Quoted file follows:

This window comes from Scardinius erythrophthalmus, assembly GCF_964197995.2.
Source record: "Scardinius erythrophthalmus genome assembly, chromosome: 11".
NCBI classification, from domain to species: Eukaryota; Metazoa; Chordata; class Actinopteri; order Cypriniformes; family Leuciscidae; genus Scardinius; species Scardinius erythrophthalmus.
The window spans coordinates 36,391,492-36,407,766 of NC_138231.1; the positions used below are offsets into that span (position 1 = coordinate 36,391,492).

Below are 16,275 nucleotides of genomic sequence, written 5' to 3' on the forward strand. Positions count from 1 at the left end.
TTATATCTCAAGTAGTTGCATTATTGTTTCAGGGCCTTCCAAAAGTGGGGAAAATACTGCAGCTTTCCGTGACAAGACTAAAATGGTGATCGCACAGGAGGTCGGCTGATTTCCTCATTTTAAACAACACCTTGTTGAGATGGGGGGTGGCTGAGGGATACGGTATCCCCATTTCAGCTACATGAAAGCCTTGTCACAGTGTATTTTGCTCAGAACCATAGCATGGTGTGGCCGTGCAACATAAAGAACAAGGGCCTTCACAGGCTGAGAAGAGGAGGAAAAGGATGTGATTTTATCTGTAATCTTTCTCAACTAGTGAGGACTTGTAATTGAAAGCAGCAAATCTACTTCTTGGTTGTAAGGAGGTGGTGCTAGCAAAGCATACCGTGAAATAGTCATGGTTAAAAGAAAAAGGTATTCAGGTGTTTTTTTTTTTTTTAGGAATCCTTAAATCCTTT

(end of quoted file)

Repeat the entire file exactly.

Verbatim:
This window comes from Scardinius erythrophthalmus, assembly GCF_964197995.2.
Source record: "Scardinius erythrophthalmus genome assembly, chromosome: 11".
NCBI classification, from domain to species: Eukaryota; Metazoa; Chordata; class Actinopteri; order Cypriniformes; family Leuciscidae; genus Scardinius; species Scardinius erythrophthalmus.
The window spans coordinates 36,391,492-36,407,766 of NC_138231.1; the positions used below are offsets into that span (position 1 = coordinate 36,391,492).

Below are 16,275 nucleotides of genomic sequence, written 5' to 3' on the forward strand. Positions count from 1 at the left end.
TTATATCTCAAGTAGTTGCATTATTGTTTCAGGGCCTTCCAAAAGTGGGGAAAATACTGCAGCTTTCCGTGACAAGACTAAAATGGTGATCGCACAGGAGGTCGGCTGATTTCCTCATTTTAAACAACACCTTGTTGAGATGGGGGGTGGCTGAGGGATACGGTATCCCCATTTCAGCTACATGAAAGCCTTGTCACAGTGTATTTTGCTCAGAACCATAGCATGGTGTGGCCGTGCAACATAAAGAACAAGGGCCTTCACAGGCTGAGAAGAGGAGGAAAAGGATGTGATTTTATCTGTAATCTTTCTCAACTAGTGAGGACTTGTAATTGAAAGCAGCAAATCTACTTCTTGGTTGTAAGGAGGTGGTGCTAGCAAAGCATACCGTGAAATAGTCATGGTTAAAAGAAAAAGGTATTCAGGTGTTTTTTTTTTTTTTAGGAATCCTTAAATCCTTT